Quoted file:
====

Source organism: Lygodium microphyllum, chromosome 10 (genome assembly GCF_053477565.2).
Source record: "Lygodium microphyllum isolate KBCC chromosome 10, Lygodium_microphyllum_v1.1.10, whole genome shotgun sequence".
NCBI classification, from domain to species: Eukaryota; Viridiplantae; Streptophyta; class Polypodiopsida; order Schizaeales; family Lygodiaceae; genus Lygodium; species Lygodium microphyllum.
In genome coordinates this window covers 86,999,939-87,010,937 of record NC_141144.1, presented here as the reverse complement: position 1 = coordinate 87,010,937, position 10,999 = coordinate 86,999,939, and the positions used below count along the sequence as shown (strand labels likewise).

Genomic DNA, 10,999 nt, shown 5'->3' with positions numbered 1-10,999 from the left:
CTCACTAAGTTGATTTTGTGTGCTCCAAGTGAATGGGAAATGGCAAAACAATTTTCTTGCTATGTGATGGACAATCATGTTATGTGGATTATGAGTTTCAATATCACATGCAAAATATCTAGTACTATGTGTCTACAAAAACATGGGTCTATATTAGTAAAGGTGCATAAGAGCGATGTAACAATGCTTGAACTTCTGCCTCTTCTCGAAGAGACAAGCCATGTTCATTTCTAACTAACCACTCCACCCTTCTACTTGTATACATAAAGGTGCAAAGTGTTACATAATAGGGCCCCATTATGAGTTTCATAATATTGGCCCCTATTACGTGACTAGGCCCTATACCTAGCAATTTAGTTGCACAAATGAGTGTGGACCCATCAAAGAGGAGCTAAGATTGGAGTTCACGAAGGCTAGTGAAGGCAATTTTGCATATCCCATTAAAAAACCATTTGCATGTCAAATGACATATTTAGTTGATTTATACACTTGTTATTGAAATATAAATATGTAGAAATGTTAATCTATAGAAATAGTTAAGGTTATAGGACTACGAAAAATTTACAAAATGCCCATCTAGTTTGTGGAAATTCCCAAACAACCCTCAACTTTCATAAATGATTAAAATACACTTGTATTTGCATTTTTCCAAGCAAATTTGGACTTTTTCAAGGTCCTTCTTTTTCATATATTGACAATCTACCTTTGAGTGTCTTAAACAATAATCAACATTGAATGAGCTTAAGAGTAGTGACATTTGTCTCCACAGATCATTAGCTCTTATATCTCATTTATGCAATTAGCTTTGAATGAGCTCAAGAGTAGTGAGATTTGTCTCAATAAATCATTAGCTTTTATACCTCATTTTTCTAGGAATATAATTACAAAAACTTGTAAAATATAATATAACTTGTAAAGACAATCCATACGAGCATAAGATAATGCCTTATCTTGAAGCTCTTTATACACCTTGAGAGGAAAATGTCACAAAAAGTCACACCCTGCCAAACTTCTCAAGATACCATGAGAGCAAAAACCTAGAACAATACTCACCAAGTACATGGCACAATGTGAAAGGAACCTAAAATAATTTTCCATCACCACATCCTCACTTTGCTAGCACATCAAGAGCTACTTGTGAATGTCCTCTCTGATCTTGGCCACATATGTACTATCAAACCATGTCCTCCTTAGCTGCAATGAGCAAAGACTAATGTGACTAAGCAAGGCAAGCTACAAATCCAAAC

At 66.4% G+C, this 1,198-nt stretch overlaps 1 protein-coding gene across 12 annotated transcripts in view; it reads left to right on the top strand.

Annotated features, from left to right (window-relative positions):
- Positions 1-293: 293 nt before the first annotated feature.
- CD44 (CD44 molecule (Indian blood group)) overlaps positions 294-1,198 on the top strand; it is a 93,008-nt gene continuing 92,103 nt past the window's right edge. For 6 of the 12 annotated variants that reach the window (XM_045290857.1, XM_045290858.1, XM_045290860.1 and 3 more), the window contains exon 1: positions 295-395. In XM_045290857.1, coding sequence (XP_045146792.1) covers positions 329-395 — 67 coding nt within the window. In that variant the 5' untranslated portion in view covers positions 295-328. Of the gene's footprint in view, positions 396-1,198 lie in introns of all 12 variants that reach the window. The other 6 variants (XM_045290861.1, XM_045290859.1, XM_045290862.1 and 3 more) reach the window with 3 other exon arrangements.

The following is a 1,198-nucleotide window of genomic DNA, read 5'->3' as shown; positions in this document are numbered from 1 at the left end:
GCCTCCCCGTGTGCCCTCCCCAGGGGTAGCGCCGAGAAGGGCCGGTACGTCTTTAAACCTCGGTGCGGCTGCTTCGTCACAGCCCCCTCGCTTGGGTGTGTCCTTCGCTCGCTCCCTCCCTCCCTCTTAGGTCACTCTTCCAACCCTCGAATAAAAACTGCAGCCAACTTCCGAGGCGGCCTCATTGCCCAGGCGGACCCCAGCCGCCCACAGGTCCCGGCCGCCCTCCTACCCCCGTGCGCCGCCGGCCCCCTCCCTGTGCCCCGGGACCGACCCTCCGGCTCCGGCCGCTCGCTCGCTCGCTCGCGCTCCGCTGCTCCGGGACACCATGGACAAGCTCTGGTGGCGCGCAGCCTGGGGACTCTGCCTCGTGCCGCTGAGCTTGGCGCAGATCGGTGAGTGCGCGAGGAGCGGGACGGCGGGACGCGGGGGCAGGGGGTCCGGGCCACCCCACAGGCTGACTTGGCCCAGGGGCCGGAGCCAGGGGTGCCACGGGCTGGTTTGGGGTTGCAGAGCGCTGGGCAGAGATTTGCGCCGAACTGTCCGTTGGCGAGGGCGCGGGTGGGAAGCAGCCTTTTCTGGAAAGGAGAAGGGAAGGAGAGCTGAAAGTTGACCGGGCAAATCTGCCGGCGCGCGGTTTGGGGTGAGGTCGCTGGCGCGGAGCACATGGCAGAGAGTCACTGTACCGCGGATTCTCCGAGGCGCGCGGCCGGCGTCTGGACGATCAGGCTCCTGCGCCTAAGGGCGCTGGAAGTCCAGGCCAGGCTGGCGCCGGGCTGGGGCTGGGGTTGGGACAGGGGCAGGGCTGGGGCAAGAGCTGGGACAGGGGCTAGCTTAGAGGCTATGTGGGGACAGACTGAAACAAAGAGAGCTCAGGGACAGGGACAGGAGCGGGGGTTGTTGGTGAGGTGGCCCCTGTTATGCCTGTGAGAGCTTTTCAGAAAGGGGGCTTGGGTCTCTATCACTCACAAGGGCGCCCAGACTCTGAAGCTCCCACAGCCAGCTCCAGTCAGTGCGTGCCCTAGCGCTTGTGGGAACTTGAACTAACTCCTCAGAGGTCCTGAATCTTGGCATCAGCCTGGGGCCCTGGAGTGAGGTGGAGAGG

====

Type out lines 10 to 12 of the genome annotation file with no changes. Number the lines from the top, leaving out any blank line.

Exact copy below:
- CD44 (CD44 molecule (Indian blood group)) overlaps positions 294-1,198 on the top strand; it is a 93,008-nt gene continuing 92,103 nt past the window's right edge. For 6 of the 12 annotated variants that reach the window (XM_045290857.1, XM_045290858.1, XM_045290860.1 and 3 more), the window contains exon 1: positions 295-395. In XM_045290857.1, coding sequence (XP_045146792.1) covers positions 329-395 — 67 coding nt within the window. In that variant the 5' untranslated portion in view covers positions 295-328. Of the gene's footprint in view, positions 396-1,198 lie in introns of all 12 variants that reach the window. The other 6 variants (XM_045290861.1, XM_045290859.1, XM_045290862.1 and 3 more) reach the window with 3 other exon arrangements.

The following is a 1,198-nucleotide window of genomic DNA, read 5'->3' as shown; positions in this document are numbered from 1 at the left end:
GCCTCCCCGTGTGCCCTCCCCAGGGGTAGCGCCGAGAAGGGCCGGTACGTCTTTAAACCTCGGTGCGGCTGCTTCGTCACAGCCCCCTCGCTTGGGTGTGTCCTTCGCTCGCTCCCTCCCTCCCTCTTAGGTCACTCTTCCAACCCTCGAATAAAAACTGCAGCCAACTTCCGAGGCGGCCTCATTGCCCAGGCGGACCCCAGCCGCCCACAGGTCCCGGCCGCCCTCCTACCCCCGTGCGCCGCCGGCCCCCTCCCTGTGCCCCGGGACCGACCCTCCGGCTCCGGCCGCTCGCTCGCTCGCTCGCGCTCCGCTGCTCCGGGACACCATGGACAAGCTCTGGTGGCGCGCAGCCTGGGGACTCTGCCTCGTGCCGCTGAGCTTGGCGCAGATCGGTGAGTGCGCGAGGAGCGGGACGGCGGGACGCGGGGGCAGGGGGTCCGGGCCACCCCACAGGCTGACTTGGCCCAGGGGCCGGAGCCAGGGGTGCCACGGGCTGGTTTGGGGTTGCAGAGCGCTGGGCAGAGATTTGCGCCGAACTGTCCGTTGGCGAGGGCGCGGGTGGGAAGCAGCCTTTTCTGGAAAGGAGAAGGGAAGGAGAGCTGAAAGTTGACCGGGCAAATCTGCCGGCGCGCGGTTTGGGGTGAGGTCGCTGGCGCGGAGCACATGGCAGAGAGTCACTGTACCGCGGATTCTCCGAGGCGCGCGGCCGGCGTCTGGACGATCAGGCTCCTGCGCCTAAGGGCGCTGGAAGTCCAGGCCAGGCTGGCGCCGGGCTGGGGCTGGGGTTGGGACAGGGGCAGGGCTGGGGCAAGAGCTGGGACAGGGGCTAGCTTAGAGGCTATGTGGGGACAGACTGAAACAAAGAGAGCTCAGGGACAGGGACAGGAGCGGGGGTTGTTGGTGAGGTGGCCCCTGTTATGCCTGTGAGAGCTTTTCAGAAAGGGGGCTTGGGTCTCTATCACTCACAAGGGCGCCCAGACTCTGAAGCTCCCACAGCCAGCTCCAGTCAGTGCGTGCCCTAGCGCTTGTGGGAACTTGAACTAACTCCTCAGAGGTCCTGAATCTTGGCATCAGCCTGGGGCCCTGGAGTGAGGTGGAGAGG